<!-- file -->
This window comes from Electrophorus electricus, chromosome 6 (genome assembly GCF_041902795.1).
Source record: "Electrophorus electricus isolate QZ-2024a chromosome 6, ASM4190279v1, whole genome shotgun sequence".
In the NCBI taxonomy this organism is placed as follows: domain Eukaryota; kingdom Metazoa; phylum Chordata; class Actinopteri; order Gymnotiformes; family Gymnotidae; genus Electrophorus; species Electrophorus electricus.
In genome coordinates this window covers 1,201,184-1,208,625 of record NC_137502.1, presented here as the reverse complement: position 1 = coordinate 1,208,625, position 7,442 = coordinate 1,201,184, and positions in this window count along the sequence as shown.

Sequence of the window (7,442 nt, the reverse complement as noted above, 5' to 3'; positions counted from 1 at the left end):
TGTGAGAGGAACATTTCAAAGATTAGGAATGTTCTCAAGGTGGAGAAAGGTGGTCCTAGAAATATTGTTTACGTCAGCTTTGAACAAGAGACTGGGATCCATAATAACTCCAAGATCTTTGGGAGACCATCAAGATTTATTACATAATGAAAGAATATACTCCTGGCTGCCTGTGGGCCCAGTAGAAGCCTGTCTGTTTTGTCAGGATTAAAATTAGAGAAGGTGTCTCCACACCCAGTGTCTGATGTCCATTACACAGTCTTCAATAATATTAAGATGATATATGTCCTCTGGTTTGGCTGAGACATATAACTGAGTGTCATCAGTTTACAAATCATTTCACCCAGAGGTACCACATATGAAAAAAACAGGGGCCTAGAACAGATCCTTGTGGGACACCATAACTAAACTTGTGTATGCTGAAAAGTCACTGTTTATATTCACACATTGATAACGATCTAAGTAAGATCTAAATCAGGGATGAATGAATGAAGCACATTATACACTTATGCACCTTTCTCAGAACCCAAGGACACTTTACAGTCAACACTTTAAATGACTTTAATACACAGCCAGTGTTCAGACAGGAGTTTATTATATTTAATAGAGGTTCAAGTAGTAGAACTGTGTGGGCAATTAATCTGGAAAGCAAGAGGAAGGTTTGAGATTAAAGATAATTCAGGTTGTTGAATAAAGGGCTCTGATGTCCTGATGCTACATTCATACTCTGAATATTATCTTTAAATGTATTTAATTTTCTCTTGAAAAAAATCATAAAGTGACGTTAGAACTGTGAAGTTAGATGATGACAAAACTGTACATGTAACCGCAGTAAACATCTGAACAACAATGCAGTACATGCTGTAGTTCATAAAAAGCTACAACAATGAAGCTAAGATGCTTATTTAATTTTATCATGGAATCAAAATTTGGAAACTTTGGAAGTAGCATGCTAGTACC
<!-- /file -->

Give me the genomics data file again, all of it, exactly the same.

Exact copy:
This window comes from Electrophorus electricus, chromosome 6 (genome assembly GCF_041902795.1).
Source record: "Electrophorus electricus isolate QZ-2024a chromosome 6, ASM4190279v1, whole genome shotgun sequence".
In the NCBI taxonomy this organism is placed as follows: domain Eukaryota; kingdom Metazoa; phylum Chordata; class Actinopteri; order Gymnotiformes; family Gymnotidae; genus Electrophorus; species Electrophorus electricus.
In genome coordinates this window covers 1,201,184-1,208,625 of record NC_137502.1, presented here as the reverse complement: position 1 = coordinate 1,208,625, position 7,442 = coordinate 1,201,184, and positions in this window count along the sequence as shown.

Sequence of the window (7,442 nt, the reverse complement as noted above, 5' to 3'; positions counted from 1 at the left end):
TGTGAGAGGAACATTTCAAAGATTAGGAATGTTCTCAAGGTGGAGAAAGGTGGTCCTAGAAATATTGTTTACGTCAGCTTTGAACAAGAGACTGGGATCCATAATAACTCCAAGATCTTTGGGAGACCATCAAGATTTATTACATAATGAAAGAATATACTCCTGGCTGCCTGTGGGCCCAGTAGAAGCCTGTCTGTTTTGTCAGGATTAAAATTAGAGAAGGTGTCTCCACACCCAGTGTCTGATGTCCATTACACAGTCTTCAATAATATTAAGATGATATATGTCCTCTGGTTTGGCTGAGACATATAACTGAGTGTCATCAGTTTACAAATCATTTCACCCAGAGGTACCACATATGAAAAAAACAGGGGCCTAGAACAGATCCTTGTGGGACACCATAACTAAACTTGTGTATGCTGAAAAGTCACTGTTTATATTCACACATTGATAACGATCTAAGTAAGATCTAAATCAGGGATGAATGAATGAAGCACATTATACACTTATGCACCTTTCTCAGAACCCAAGGACACTTTACAGTCAACACTTTAAATGACTTTAATACACAGCCAGTGTTCAGACAGGAGTTTATTATATTTAATAGAGGTTCAAGTAGTAGAACTGTGTGGGCAATTAATCTGGAAAGCAAGAGGAAGGTTTGAGATTAAAGATAATTCAGGTTGTTGAATAAAGGGCTCTGATGTCCTGATGCTACATTCATACTCTGAATATTATCTTTAAATGTATTTAATTTTCTCTTGAAAAAAATCATAAAGTGACGTTAGAACTGTGAAGTTAGATGATGACAAAACTGTACATGTAACCGCAGTAAACATCTGAACAACAATGCAGTACATGCTGTAGTTCATAAAAAGCTACAACAATGAAGCTAAGATGCTTATTTAATTTTATCATGGAATCAAAATTTGGAAACTTTGGAAGTAGCATGCTAGTACC